Future Resource Value: Characterising Stocks and Mapping Impacts

Monash University and Yale University

Project Leader: Dr Ruth Lane (MU)

Research Team: Prof Tom Graedel (YU), Dr Barbara Reck (YU); Dr Xuan Zhu (MU); Dr Gavin Mudd (MU); Wayne Gumley (MU)

This program has components led by Monash University and Yale University respectively. The Monash project focuses on characterising the size, distribution and accessibility of existing above ground stocks, particularly those distributed in households and buildings in Australian cities. It will develop the best possible evidence of the quantity of accessible resources from above-ground stocks and characterise this resource in terms of accessibility, both geographically and socio-economically, through an investigation of the values involved in existing collection systems. Current social, economic, regulatory and logistical challenges for collection are reviewed in order to propose realistic measures for addressing these.  Data collection is based around (1) case studies of household electronics focussing on computers and TVs, mobile phones, hand held batteries that are distributed across Australian cities, (2) metals in buildings in Australian cities (especially steel, copper and zinc), and (3) analysis of organisations involved in existing collection systems for used electronics and scrap metal. The guiding research questions for the Monash project are:

  1. What is the size, character and distribution of the potential resource of recyclable electronics in households and buildings in Australian cities?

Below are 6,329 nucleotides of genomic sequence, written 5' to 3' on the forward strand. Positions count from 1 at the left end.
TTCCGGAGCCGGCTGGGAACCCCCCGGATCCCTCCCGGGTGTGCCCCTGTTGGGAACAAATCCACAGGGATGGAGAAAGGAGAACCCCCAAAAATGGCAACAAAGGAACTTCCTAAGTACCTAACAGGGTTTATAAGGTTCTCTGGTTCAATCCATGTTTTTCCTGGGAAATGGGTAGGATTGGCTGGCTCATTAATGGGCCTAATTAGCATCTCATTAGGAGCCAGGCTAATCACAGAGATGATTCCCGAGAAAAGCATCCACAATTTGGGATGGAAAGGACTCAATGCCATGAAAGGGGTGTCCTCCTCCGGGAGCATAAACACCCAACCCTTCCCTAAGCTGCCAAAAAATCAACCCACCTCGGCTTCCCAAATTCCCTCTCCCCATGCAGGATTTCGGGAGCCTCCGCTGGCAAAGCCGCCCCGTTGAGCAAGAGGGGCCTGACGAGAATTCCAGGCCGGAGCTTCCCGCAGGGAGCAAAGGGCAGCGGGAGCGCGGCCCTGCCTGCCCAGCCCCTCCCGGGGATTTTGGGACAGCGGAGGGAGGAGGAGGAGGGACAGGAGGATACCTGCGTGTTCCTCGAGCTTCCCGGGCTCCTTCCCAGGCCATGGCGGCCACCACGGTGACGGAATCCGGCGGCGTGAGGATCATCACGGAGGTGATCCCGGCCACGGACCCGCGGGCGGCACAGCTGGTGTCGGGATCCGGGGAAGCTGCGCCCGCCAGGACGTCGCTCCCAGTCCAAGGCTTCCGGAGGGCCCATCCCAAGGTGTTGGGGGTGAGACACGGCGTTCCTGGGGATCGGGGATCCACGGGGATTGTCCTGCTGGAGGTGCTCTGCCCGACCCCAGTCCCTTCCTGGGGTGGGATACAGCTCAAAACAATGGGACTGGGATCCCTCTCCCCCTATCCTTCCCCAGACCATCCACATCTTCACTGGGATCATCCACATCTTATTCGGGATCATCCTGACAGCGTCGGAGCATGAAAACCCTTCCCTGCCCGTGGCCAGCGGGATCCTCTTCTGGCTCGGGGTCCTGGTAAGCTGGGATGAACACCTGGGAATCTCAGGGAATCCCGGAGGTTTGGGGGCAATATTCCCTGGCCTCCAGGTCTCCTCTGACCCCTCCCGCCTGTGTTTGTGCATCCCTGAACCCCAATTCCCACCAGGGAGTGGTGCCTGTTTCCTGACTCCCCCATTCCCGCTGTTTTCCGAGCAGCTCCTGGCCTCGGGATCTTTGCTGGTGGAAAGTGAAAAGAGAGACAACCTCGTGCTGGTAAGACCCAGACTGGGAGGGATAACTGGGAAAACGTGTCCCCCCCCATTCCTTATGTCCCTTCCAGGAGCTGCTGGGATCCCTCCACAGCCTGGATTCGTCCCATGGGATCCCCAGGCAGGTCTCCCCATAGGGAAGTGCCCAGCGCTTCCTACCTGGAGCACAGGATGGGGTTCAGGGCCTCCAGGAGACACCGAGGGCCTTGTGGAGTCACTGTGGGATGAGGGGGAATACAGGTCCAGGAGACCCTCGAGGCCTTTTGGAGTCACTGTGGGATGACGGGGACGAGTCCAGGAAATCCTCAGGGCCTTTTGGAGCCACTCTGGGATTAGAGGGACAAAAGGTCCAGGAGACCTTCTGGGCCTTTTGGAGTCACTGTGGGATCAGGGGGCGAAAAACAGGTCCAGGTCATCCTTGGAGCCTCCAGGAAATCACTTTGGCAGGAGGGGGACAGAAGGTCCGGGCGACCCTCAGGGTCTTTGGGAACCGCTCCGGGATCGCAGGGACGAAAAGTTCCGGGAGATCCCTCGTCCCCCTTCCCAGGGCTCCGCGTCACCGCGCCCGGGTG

2. What is the current rate of flow of recyclable electronics in Australian households?
  3. What values or incentives affect patterns of acquisition and disposal of household electronics?
  4. What factors affect the availability of recyclable scrap metal from buildings in Australian cities?
  5. What types of organisations and activities are involved in collection and processing of recyclable electronics and scrap metal?
  6. What factors influence the efficiency of collection systems and the quantities of materials they are able to process?

Estimates of Australian metal reserves both in mines and above the ground will be conducted through a collaboration between the two universities. While Monash’s focus here lies on estimating the mining reserves for major metals and their by-products, Yale will provide national estimates on Australia’s above-ground stocks for major and specialty metals, yet without the spatial disaggregation that Monash will develop. This in-use stock information will be based on historic timelines that can be used for the future to estimate when these above-ground stocks will become available for recycling. To help prioritize future recycling efforts, Yale will also conduct a national-level criticality analysis for various metals. Finally, a scenario analysis will illustrate possible future evolutions of metal supply and demand within Australia and its partners.

The deliverables for Program 2 are:

  • An interactive atlas for recyclable resources in Australian cities that facilitates scenario modelling for future environmental impacts and
  • A detailed appraisal of existing collection systems with recommendations for enhancement.
  • Comparison of environmental costs associated with future scenarios for recycling versus virgin metals based on life cycle assessment methods
Dr Ruth Lane: 03 9905 2937;
Prof Thomas Graedel, and Dr Barbara Reck